Eleanor Avery, Chris Bond, Kate Cotching, Léa Donnan, Adam Norton, Sam Smith
In 1970, Alvin Toffler coined the term ‘Future Shock’ which became popularly understood as ‘a condition of insecurity, distress and disorientation in individuals and entire societies, brought on by the inability to cope with rapid societal and technological change.’ Thirty-five years later, as we continue to endure the increasingly refined barrage of mass media and the dehumanising manipulations of information technologies, one wonders what the cumulative effect of so many years of ‘shock’ might be? Although of course most of us lead relatively normal lives, there remains an underlying sense of terminal velocity. We are no longer ‘shocked’ by the undemocratic tendencies of government, the continuing erosion of moral values or even the absolute integration of capitalist ideologies into our everyday existence.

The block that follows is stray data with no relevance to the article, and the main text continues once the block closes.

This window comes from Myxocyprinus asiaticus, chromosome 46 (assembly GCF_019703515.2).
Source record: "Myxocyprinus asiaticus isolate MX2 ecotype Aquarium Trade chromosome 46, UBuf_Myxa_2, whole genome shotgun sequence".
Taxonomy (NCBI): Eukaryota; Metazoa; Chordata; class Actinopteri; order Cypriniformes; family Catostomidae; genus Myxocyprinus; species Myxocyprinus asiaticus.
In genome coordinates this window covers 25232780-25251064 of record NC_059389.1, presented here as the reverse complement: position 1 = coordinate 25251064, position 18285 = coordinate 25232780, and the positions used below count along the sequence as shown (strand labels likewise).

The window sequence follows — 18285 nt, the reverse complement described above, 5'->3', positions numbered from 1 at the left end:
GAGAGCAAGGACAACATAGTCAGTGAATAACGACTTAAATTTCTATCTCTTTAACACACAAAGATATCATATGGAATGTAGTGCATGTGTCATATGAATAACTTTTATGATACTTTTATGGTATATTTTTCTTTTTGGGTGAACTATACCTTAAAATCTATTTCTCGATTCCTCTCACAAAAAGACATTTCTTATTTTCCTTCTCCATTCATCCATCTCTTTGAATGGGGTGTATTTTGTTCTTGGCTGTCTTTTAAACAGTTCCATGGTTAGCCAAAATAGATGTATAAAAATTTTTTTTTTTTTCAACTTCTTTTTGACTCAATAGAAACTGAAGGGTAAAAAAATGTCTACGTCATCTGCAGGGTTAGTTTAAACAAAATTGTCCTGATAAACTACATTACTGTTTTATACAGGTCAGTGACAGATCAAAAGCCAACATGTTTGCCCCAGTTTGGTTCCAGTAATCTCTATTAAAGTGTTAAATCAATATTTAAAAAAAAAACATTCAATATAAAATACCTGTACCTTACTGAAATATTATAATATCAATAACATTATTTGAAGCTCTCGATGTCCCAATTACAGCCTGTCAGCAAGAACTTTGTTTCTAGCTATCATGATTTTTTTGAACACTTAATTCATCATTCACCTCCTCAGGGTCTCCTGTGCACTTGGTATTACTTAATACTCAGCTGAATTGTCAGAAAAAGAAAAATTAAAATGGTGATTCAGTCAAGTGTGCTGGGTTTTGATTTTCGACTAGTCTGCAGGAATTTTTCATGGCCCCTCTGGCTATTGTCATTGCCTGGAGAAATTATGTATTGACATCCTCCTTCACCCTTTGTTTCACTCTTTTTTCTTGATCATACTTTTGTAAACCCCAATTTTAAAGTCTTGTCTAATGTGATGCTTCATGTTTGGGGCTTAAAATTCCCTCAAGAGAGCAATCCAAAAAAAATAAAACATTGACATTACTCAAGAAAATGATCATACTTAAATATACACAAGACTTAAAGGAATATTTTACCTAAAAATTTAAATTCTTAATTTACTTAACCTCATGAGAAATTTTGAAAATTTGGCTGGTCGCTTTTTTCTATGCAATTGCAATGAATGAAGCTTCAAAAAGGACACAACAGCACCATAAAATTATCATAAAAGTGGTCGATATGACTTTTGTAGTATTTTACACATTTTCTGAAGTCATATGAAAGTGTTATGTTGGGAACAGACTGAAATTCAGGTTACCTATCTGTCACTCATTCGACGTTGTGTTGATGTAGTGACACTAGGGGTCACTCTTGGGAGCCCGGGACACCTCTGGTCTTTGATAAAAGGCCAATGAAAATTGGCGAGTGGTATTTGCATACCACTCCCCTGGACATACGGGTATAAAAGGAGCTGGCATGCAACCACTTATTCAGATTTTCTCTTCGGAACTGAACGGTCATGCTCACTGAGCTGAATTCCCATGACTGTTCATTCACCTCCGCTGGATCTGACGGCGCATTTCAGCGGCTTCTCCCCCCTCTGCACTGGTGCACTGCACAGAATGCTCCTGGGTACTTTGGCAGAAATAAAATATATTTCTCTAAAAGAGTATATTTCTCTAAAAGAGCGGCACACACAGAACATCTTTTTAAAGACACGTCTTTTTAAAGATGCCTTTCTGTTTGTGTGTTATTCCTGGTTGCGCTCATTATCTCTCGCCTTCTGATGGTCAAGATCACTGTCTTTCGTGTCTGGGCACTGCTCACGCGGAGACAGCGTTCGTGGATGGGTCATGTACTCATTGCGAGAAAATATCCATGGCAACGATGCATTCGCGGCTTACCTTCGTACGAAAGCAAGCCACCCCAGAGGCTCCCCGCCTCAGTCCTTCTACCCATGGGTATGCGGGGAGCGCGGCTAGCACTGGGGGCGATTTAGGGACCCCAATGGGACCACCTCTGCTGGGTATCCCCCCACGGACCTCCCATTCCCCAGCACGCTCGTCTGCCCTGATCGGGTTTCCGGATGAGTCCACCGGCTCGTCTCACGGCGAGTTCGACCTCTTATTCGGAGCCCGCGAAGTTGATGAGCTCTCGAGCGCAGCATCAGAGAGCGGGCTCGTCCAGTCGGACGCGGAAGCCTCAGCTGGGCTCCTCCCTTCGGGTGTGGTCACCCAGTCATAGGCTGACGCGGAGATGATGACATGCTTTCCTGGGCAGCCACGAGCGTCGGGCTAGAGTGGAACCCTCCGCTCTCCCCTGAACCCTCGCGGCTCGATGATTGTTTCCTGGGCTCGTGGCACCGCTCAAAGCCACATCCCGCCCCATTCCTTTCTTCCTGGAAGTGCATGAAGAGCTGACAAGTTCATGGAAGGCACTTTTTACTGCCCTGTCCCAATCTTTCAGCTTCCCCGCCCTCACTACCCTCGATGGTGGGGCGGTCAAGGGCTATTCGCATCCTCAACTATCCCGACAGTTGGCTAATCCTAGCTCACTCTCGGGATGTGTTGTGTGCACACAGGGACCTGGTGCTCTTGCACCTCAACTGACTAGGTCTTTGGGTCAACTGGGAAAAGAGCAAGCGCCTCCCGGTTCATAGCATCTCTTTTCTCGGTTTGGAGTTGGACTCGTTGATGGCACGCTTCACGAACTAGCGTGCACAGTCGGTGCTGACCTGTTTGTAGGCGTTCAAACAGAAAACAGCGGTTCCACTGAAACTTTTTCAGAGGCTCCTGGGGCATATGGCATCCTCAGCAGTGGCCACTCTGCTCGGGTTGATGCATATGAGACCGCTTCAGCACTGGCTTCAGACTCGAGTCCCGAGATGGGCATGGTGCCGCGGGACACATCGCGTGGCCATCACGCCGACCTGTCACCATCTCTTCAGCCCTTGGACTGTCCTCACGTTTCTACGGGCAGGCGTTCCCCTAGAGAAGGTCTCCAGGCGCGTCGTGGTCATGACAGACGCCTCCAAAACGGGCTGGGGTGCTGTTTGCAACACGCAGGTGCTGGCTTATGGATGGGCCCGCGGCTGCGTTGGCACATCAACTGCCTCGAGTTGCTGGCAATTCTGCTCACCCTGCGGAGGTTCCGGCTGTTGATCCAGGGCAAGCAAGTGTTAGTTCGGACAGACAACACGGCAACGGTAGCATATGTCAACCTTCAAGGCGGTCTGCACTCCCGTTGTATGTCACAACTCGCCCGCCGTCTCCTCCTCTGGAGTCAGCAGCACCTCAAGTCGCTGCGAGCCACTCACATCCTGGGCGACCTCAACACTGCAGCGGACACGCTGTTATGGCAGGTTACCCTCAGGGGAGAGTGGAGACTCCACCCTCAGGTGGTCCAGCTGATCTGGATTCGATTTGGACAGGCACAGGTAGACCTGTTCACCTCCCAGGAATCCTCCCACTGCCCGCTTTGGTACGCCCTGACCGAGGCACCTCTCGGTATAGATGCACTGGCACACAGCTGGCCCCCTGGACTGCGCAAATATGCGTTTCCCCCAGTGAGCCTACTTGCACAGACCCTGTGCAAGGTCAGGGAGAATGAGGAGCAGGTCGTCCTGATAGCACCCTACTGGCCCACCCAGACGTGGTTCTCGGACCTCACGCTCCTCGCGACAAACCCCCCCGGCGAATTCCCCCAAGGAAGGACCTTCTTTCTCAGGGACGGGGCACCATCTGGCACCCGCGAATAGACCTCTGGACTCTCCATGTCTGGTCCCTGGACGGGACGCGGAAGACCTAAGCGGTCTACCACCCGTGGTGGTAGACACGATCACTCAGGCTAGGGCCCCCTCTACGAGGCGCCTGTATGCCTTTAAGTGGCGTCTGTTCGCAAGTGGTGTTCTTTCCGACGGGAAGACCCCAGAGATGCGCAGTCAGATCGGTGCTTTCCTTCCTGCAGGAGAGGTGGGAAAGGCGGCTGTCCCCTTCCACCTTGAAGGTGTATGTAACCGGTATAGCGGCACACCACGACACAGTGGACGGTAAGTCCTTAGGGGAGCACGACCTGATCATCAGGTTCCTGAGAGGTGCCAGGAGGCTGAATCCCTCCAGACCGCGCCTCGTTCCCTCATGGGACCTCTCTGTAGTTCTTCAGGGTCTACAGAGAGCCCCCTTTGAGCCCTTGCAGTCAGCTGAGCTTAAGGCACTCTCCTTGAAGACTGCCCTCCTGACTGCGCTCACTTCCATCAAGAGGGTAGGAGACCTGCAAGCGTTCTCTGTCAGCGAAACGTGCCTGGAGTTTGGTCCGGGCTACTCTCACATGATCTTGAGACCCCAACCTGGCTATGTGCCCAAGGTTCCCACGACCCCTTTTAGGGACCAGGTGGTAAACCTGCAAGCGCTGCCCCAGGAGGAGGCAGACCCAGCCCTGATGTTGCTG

Although the works on display in Brainstorms: momentary psychological disturbances have not been produced explicitly with protest in mind, our inherent state of inertia invites a level of critical artistic intervention which stands subtly against the grain.
Clare Lewis, 2005
excerpt from the catalogue text